I am bothered by the fact that the system is permitted to put away and, it appears, kill a certain number of innocent people, while the prosecutors and experts who deploy junk science and junk rhetoric are rarely held responsible. I would like to see a rogue's gallery listing the names of those who twist the truth to get convictions, or who just don't care. From Grann's article: The arson investigators whose infirm and unscientific testimony convicted Willingham were Douglas Fogg and Manuel Vasquez. The prosecutor who sought the death penalty and convicted him was John Jackson. Jackson, who claims to be a death penalty foe, told the jury the children were interfering with Willingham's dart throwing and beer drinking. The court appointed defense attorney who failed to attack the arson and psychological evidence, at trial or in habeas proceedings, and who now insists his client was guilty, was David Martin.
Obama's school address
In the Fort Myers News-Press for September 4, 2009, it is reported that Lee County, Florida, like counties in Texas and elsewhere, will not permit President Obama's speech to students, urging them to stay in school and not to use drugs, to be shown live in its schools. This reflects local politics; Lee County is a Republican bastion, in which a huge constituency of unemployed people, without health insurance, losing their homes to foreclosure, don't want anything to change. But around the country, it also reflects schools giving in to pressure from parents threatening to keep their kids home, or asking for them to be excused.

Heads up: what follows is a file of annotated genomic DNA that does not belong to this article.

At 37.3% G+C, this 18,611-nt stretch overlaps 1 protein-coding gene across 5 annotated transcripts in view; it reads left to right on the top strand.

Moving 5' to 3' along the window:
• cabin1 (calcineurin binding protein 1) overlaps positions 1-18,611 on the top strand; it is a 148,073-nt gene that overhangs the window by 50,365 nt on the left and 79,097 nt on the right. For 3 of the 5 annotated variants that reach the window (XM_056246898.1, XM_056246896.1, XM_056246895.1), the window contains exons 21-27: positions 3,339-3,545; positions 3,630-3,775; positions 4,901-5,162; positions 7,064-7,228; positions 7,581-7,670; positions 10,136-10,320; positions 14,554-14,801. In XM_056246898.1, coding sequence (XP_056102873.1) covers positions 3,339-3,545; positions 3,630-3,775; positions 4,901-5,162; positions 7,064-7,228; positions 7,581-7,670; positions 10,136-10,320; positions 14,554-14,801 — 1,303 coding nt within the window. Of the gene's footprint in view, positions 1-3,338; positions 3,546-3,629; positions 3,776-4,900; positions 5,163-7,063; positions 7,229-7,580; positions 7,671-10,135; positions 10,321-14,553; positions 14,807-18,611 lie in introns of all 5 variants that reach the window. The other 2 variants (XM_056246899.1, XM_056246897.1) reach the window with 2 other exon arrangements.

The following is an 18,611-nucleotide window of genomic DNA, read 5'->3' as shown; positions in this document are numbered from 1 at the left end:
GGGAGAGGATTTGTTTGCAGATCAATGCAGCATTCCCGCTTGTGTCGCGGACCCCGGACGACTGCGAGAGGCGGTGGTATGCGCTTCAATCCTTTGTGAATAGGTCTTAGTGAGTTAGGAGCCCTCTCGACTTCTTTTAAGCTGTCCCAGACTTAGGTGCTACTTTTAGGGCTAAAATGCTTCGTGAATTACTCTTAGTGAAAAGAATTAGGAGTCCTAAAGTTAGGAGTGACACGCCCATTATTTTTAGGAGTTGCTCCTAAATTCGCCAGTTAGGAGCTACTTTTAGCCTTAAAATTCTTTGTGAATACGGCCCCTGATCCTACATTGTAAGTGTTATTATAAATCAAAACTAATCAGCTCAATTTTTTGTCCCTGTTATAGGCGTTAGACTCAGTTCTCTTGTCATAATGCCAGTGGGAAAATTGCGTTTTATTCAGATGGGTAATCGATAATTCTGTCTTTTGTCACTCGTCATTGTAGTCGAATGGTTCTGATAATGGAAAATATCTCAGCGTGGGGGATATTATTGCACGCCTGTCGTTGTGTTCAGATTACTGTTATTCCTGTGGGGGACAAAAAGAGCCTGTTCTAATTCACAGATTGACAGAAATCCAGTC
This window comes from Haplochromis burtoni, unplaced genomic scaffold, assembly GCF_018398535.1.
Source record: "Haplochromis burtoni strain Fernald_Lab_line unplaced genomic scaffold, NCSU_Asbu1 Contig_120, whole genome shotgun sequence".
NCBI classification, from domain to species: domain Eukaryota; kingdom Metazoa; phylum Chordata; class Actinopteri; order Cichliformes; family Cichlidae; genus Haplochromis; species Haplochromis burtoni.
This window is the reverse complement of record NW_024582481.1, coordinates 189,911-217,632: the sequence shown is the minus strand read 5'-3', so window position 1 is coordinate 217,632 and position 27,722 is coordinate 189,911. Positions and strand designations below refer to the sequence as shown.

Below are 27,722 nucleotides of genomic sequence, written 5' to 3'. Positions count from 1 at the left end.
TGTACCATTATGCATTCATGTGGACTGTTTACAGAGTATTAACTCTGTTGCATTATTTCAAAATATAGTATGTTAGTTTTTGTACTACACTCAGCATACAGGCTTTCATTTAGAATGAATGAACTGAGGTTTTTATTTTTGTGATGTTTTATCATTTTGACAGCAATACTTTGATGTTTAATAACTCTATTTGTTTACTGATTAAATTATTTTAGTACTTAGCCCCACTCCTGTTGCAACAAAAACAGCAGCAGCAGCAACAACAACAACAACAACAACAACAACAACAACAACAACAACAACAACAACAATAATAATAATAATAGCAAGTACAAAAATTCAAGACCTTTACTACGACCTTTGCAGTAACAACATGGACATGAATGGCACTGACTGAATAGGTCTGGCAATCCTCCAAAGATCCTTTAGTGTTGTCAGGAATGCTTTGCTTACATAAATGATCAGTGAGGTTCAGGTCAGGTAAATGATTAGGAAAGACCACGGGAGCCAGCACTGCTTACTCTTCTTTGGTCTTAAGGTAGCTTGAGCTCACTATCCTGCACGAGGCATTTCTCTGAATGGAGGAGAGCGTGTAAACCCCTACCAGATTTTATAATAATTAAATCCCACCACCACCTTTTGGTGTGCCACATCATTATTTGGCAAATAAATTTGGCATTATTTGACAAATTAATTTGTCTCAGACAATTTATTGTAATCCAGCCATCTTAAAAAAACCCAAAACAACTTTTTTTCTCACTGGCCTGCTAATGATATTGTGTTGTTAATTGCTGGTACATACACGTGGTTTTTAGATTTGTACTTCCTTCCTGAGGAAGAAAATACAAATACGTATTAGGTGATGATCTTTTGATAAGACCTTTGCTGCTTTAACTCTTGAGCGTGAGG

In the article, some parents are quoted as saying they don't want their kids exposed to Obama's “socialist” message. Given that the speech will certainly be restricted to platitudinal statements with which no-one could possibly disagree (“Kids, disregard the president urging you not to use drugs! Its all part of the worldwide Socialist conspiracy!”), the real fear has got to be that kids may find the president to be disarmingly likeable, honest and trustworthy. So lets protect them against him by not letting them watch!
President George H. Bush pere gave a similar speech to the schools in 1991. Democrats attacked it as being a waste of taxpayer money, political in nature, etc. But the nationwide atmosphere of hatred and polarization had not yet come into being. Editorialists, bloviators and Democratic state chairmen did not accuse the President of trying to deliver a “Fascist” message to children.
Obama, who is an optimist about human nature, made a tactical error, proposing this speech and even curriculum materials related to it, in today's hateful environment. But a spotlight on this and even on reasonable ethical questions of whether this is a good use of government money obscure the more frightening question. What happened to the idea of an honorable, loyal, respectful opposition in a democracy? The lunatic right has succeeded beyond all expectations in demonizing and marginalizing the elected executive of the nation, just as it legitimized the man who actually seized power in 2000. It makes me wonder whether America is one nation any more, or is even governable.
There is a mini-flap going about whether a photograph should have been published in the press, of a mortally wounded soldier in Afghanistan, Lance Corporal Joshua Bernard of Maine, taken by associated Press photographer Julie Jacobson.
Bernard's father had adamantly requested that the photo not be published, feeling that it disrespected the soldier and his family. Though I am very sympathetic to their suffering—the main reason why I won't republish the photo here—I think the family's privacy is trumped by the public's need to know the actual consequences of fighting wars in Iraq and Afghanistan.